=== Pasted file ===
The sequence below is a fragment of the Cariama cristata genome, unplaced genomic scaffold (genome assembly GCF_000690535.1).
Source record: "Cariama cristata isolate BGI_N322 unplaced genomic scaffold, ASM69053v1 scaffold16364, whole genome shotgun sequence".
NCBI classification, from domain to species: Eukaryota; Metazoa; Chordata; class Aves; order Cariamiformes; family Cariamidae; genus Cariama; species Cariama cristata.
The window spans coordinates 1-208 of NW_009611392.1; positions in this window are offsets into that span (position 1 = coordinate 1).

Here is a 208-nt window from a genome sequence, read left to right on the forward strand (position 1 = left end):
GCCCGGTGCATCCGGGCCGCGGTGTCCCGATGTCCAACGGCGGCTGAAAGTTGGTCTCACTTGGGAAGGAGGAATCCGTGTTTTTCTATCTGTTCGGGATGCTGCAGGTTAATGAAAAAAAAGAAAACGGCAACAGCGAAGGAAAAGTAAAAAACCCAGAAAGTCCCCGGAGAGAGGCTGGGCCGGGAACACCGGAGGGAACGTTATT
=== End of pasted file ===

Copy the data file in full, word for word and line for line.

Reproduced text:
The sequence below is a fragment of the Cariama cristata genome, unplaced genomic scaffold (genome assembly GCF_000690535.1).
Source record: "Cariama cristata isolate BGI_N322 unplaced genomic scaffold, ASM69053v1 scaffold16364, whole genome shotgun sequence".
NCBI classification, from domain to species: Eukaryota; Metazoa; Chordata; class Aves; order Cariamiformes; family Cariamidae; genus Cariama; species Cariama cristata.
The window spans coordinates 1-208 of NW_009611392.1; positions in this window are offsets into that span (position 1 = coordinate 1).

Here is a 208-nt window from a genome sequence, read left to right on the forward strand (position 1 = left end):
GCCCGGTGCATCCGGGCCGCGGTGTCCCGATGTCCAACGGCGGCTGAAAGTTGGTCTCACTTGGGAAGGAGGAATCCGTGTTTTTCTATCTGTTCGGGATGCTGCAGGTTAATGAAAAAAAAGAAAACGGCAACAGCGAAGGAAAAGTAAAAAACCCAGAAAGTCCCCGGAGAGAGGCTGGGCCGGGAACACCGGAGGGAACGTTATT